by Mike Parks
INDIAN TRAIL – Voters in Indian Trail may see another parks bond package on their ballot when they go to the polls in November.
Town leaders started preliminary discussions at their meeting Tuesday night, April 10, about adding a general obligation bond to the ballot to fund quality of life improvements in the town, like a park or recreation facility. The vote would come just a year after taxpayers narrowly turned down – by 90 votes – a $4.5 million bond to pay for a park on 51 acres of town land.
Town manager Joe Fivas made a presentation Tuesday showing the parks and recreation facilities at nearby towns similar to Indian Trail in population and growth. Towns included Huntersville, Mooresville and Wake Forest. And while all the towns had a number of different facilities, they also all had a much higher tax rate, ranging from 20 cents to 50 cents. Indian Trail’s current tax is 14 cents, so paying for these projects would fall squarely on residents in the form of a tax increase.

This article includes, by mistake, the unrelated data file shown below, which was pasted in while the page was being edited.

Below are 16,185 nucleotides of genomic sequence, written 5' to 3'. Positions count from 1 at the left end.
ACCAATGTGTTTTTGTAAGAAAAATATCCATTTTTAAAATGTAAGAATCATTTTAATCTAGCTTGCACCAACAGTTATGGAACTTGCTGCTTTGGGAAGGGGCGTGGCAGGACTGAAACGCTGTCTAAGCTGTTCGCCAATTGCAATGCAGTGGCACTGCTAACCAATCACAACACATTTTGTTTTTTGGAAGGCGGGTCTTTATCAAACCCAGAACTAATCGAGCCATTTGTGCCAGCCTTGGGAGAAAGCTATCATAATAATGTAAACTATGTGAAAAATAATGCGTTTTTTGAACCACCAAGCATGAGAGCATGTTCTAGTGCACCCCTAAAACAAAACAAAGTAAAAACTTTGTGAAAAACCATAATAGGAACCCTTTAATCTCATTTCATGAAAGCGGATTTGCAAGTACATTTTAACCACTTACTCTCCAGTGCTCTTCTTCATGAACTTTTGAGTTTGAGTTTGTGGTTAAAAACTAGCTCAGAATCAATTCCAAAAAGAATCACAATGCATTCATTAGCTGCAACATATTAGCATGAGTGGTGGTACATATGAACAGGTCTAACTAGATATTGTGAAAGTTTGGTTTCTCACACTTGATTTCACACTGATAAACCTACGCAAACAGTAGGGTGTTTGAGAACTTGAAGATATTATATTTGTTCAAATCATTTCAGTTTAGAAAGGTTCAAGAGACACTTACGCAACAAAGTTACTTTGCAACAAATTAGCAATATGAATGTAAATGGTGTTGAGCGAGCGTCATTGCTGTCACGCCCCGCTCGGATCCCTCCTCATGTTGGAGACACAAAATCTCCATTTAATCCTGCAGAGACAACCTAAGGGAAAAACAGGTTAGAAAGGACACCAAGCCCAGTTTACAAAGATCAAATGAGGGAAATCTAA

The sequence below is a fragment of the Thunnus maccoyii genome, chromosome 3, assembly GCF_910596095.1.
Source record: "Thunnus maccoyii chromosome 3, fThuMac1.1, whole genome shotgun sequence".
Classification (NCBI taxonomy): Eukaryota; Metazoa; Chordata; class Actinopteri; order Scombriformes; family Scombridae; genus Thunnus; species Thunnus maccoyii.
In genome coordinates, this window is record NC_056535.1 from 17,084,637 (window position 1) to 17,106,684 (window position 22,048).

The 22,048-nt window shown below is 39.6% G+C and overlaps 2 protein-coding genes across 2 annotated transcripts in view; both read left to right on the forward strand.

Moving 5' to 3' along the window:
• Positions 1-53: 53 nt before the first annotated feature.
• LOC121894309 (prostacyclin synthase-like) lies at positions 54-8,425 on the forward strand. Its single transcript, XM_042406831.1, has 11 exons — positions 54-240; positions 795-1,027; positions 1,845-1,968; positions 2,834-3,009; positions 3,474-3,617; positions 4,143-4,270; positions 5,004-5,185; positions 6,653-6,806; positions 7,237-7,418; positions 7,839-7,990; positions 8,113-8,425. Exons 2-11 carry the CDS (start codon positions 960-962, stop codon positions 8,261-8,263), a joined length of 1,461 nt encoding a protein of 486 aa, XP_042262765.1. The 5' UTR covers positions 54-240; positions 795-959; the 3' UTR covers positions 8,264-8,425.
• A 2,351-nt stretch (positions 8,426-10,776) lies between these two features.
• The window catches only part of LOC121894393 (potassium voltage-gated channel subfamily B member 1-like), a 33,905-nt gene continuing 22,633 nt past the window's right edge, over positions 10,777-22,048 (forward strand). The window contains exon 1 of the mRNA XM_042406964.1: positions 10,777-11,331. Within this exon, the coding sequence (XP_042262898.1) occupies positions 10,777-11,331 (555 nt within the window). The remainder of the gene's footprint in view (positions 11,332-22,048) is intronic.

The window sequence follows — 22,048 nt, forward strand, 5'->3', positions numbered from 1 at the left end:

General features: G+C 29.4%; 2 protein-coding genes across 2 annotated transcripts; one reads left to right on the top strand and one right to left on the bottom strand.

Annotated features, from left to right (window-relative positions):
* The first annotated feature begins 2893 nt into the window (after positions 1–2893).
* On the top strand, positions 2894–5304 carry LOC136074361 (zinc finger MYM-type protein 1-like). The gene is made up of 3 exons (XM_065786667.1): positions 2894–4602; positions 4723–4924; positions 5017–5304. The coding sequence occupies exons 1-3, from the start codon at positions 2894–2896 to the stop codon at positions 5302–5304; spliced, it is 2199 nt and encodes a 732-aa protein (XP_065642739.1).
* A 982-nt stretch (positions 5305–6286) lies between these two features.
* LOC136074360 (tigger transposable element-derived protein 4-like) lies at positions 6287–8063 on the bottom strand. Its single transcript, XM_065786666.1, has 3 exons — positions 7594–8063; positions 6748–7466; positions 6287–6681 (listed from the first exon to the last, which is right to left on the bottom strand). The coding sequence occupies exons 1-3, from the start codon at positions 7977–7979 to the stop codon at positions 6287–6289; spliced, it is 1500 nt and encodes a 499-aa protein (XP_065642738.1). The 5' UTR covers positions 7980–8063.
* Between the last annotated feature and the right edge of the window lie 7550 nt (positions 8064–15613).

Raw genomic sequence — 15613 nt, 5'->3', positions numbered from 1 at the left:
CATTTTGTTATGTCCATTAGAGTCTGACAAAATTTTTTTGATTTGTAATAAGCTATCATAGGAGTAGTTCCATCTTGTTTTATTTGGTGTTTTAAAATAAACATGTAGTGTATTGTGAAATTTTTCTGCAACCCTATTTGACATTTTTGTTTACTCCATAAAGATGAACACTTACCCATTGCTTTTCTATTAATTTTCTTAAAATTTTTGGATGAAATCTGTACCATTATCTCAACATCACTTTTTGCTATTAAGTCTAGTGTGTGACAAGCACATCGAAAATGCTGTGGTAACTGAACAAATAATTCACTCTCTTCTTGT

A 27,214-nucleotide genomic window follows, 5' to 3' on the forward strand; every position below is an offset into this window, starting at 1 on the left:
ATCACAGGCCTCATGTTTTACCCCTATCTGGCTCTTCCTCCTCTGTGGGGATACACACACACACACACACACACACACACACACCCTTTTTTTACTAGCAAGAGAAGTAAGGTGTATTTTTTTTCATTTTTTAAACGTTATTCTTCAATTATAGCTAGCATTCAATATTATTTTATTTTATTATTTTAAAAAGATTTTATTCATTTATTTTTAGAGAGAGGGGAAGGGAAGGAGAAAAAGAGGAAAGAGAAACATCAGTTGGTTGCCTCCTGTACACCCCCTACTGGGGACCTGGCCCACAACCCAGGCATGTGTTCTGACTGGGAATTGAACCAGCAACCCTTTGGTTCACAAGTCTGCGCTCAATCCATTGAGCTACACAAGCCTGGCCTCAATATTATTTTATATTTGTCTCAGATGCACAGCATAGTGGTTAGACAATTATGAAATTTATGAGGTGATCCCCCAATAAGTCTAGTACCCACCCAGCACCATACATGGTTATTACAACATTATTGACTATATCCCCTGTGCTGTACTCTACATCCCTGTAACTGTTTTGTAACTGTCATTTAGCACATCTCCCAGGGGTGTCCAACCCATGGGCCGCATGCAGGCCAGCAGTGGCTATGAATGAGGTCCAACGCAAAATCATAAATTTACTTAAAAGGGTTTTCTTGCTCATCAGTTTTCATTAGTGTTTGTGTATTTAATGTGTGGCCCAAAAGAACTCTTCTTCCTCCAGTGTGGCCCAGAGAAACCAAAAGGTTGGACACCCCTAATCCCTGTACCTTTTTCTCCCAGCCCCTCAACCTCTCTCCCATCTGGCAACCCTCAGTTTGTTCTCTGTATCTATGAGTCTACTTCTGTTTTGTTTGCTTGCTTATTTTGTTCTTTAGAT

That’s something a few commissioners are hesitant to embrace.
“I see us going in a lot of directions here; every one of them will impact the budget a little bit,” Commissioner David Waddell said. “How much is the town (and) people willing to bear?”
Waddell said he’s interested in “taking care of law enforcement, taking care of the roads, safety issues… from that point on, we’ll talk.”
But Commissioner Darlene Luther said giving locals more places to spend family time is vital for Indian Trail.
“Young families, most of them want those things,” she said, referencing parks facilities. “Most of the council wants those things … good, family-type things to be able to do. … I think we’re heading in the right direction.”
Added Mayor Michael Alvarez, “(Let’s) keep the ball rolling on our quality of life here.”
The board voted to have Fivas prepare some basic information on what a bond would support, and how much that would cost taxpayers. Commissioners are likely to discuss it at their next meeting.
A bond question would have to be prepared by the end of May or early June to get on this year’s November ballot.